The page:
Natural Resource Inventories

β€œIn order to care, you need to know what's there.” –Sonoran Desert Network

Part of the National Park Service's mission is to preserve our parks' natural heritage unimpaired for future generations. But to do so, park managers need a lot of information. First and foremost, they need to know what natural resources, e.g., plants, animals, rock formations, or water bodies, exist in their parks. Next, they need to know where those resources are and how they are doing. Inventories help us answer such fundamental questions about the presence, distribution, and condition of natural resources.

Inventory studies involve collecting data in a given area over a set period of time. While they can help us understand how a park resource is faring, they're not designed to detect change over time. That is where monitoring comes in.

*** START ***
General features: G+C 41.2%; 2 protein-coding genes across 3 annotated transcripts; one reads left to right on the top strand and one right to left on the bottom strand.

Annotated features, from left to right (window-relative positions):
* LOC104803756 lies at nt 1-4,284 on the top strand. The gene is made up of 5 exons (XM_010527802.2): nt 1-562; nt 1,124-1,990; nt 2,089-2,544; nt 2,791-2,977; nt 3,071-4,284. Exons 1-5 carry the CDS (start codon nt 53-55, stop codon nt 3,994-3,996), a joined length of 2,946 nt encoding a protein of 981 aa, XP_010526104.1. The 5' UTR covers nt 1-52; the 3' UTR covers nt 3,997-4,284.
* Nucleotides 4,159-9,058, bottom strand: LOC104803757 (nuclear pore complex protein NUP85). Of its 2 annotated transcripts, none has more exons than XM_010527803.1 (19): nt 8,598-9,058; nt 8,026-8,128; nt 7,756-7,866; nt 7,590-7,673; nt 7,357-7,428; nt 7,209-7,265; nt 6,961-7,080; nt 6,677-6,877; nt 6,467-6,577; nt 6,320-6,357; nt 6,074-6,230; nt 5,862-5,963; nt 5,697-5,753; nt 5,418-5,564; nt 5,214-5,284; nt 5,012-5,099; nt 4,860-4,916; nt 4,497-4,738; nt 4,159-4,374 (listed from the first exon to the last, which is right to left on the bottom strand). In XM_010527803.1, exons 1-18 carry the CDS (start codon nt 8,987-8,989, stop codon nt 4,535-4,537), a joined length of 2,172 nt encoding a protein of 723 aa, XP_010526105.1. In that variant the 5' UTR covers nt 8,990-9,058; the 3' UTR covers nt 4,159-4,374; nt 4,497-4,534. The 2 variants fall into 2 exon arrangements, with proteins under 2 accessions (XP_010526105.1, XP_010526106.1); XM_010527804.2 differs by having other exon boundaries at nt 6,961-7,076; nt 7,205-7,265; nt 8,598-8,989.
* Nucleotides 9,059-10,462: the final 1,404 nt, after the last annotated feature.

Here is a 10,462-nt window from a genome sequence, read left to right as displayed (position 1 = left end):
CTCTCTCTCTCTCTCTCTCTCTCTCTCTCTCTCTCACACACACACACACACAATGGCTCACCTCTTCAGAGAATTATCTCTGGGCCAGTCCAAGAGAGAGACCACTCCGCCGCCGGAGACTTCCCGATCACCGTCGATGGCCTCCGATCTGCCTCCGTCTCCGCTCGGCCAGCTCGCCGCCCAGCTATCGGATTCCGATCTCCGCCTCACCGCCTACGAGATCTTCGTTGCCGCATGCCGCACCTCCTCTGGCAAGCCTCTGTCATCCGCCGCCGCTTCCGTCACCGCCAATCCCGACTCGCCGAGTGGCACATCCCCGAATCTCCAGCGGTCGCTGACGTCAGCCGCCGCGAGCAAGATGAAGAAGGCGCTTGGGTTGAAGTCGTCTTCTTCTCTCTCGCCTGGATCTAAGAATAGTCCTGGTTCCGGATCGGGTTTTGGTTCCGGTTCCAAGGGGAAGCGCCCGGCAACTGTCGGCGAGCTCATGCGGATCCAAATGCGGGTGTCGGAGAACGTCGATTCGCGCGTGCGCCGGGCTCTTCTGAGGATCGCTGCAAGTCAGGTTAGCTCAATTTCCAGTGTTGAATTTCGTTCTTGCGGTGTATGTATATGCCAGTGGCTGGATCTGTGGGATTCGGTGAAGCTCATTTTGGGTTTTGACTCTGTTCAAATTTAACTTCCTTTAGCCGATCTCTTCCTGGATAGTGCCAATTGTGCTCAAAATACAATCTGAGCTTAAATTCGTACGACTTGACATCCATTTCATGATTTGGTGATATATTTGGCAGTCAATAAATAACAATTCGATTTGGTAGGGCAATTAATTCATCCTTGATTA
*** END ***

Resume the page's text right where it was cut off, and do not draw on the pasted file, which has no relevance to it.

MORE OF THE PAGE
Examining a soil sample

Twelve Basic Inventories

When our program started, we identified 12 basic inventories to help us understand what resources existed in our parks.

Row of purple mushrooms growing out of a fallen log.

Inventories 2.0

This second round of inventories aims to provide parks with the data they need to make science-based management decisions.

Grand Canyon map, with a rainbow of colors representing vegetation types.

Vegetation Mapping Inventory

Classifying, describing, and mapping vegetation communities in more than 270 national parks.

Impervious surfaces map of the area around Gateway National Recreation Area.

Landscape Dynamics

Landscape Dynamics measure the environments in and around our National Parks; for example, population, roads, land cover, and land use.

Inventory Highlights

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    Last updated: March 14, 2022